Colts’ Dungy Retires

Dungy referenced the Lord frequently during his press conference, stating that he and his wife Lauren came to the decision amid much prayer and reflection. Dungy’s faith was also praised by Colts General Manager Bill Polian and team president Jim Irsay, who commented at one point that Dungy exemplified a “spiritual being having a human experience.”

The 53-year-old’s accomplishments on NFL sidelines are numerous. The highlight was the Super Bowl XLI win over the Chicago Bears in February 2007. It was an improbable playoff run, as a Colts defense that struggled to slow most opponents down the stretch of the regular season stiffened in the playoffs.

The Colts secured the Super Bowl triumph on a rainy Miami evening led by MVP quarterback Peyton Manning and ended with a well-published photograph of Dungy and the team kneeling in prayer around the Lombardi Trophy.

Super Bowl XLI was also noteworthy from a historical perspective. Dungy and Bears coach Lovie Smith were the first two African-American coaches ever to lead teams onto football’s grand stage.

Dungy is also the only coach in NFL history to produce six straight 12-win seasons and 10 consecutive playoff appearances.

One person who was there through Dungy’s entire tenure is team chaplain Ken Johnson. Johnson was interviewed by Everyday Christian last week for an upcoming story on NFL chaplains. In his 19 seasons as the team’s chaplain, Johnson was adamant in saying the faith and calm demeanor Dungy portrays is genuine.

“This guy is like Jesus with skin on,” Johnson remarked. “He is just another level guy. This guy is a minster that is a coach. He uses the platform of football to proclaim and glorify the Gospel, hands down.”

Johnson fondly remembered when Dungy first came to Indianapolis. Johnson said he was driving to speak at a prison when Dungy called him up and asked him to meet with him in his new office the next day. At first Johnson thought it was one of the Colts players playing a joke on him. Once the meeting actually took place Johnson knew his life was about to change.

Johnson recalled, “I’d never had a coach call me, number one, never had a coach want to meet with me, number two, and never had a coach want to meet with me about what he wanted to see done with the team, number three.

“The next day I go into his office. I said, ‘So this is what the coach’s office looks like.’ He asked, ‘Could you pray for me, could you pray for the team and I have a list of things I would like to see done with the team.’ I had made a wish list years before and filed it away thinking I’d never be able to use it, and about 15 things on his list were on my list.”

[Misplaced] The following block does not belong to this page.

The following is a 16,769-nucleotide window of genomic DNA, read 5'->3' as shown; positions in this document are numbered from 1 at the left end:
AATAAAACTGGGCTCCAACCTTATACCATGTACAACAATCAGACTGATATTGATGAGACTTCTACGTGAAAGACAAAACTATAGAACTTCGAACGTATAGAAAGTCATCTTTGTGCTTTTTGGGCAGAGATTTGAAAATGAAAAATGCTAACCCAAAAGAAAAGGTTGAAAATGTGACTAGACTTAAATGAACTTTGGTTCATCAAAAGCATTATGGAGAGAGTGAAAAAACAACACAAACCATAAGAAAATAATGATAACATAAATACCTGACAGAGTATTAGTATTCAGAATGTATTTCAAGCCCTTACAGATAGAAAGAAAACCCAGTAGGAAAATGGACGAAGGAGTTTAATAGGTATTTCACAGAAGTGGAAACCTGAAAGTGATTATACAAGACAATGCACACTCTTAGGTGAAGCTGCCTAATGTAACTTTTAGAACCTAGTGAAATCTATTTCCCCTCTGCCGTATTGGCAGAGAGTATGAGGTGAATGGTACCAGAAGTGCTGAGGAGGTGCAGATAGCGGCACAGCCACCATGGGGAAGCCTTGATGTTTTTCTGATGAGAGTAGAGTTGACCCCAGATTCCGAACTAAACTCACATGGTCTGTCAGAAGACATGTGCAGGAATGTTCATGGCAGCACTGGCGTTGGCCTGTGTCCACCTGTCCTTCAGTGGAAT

Dungy will be replaced by Associate Coach Jim Caldwell.
The plan to have Caldwell replace Dungy as the Colts’ coach was put in place last year when the coach pondered retirement. Caldwell joined Dungy’s staff in Tampa Bay in 2001, then moved with Dungy to the Colts in 2002 and was the quarterbacks coach. A year ago, Caldwell was elevated to associate head coach though he continued to coach Peyton Manning and Jim Sorgi.

“He is ready, he’s more than ready,” Dungy said. “He’s going to do a great job.”

Johnson said from a faith perspective that the team will continue to have a Christ-centered leader at the helm.
“Jim Caldwell is my accountability partner on the team,” he said. “Jim is just as spiritually mature as Tony is. His administrative skills, his knowledge of the game, his temperament is awesome form a spiritual perspective.”

Dungy leaves as the Colts’ franchise leader in victories, compiling an 85-27 record in the regular season and 7-6 in the playoffs. The Colts began 2008 with an uncharacteristically rocky 3-4 start before ripping off nine straight victories. The Colts were eliminated in the first round of the playoffs by San Diego Jan.3 and it took Dungy a little more than a week to finalize his decision.

Dungy also enjoyed literary success with the memoir Quiet Strength, which reached No. 1 on the New York Times Bestseller List for non-fiction in August 2007. The book is now a staple of small-group Christian book studies.

The book talks in detail about Dungy’s faith and how it has interwoven with his life even before his playing days with the Pittsburgh Steelers in the late 1970s. It also addresses the darkest moment of his family’s life when his son James committed suicide in December 2005 while attending school in Tampa.

Dungy has spent the past five years debating whether to leave football, each year taking about a week to meet with his family, which now lives in Tampa.

“I’m going to be a Colt forever,” Dungy said, adding that he plans to still spend quite a bit of time in Indianapolis.

Dungy has always listed his priorities as faith, family and football, and returned to coach in 2008 when the Colts opened the new Lucas Oil Stadium only after team owner Jim Irsay agreed to let Dungy use a private jet to commute home.

The decision ends a tenure in Indianapolis during which Dungy led the Colts to the playoffs all seven seasons, winning five division titles and appearing in two AFC title games.

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  1. said:

    Tony Dungy was a class-act in every way. I remember how sad I was when Tampa Bay fired him. He exhibited grace and forgiveness after that. He was respected by just about everyone in the NFL. I know God has great things in store for him.

    January 15, 2009
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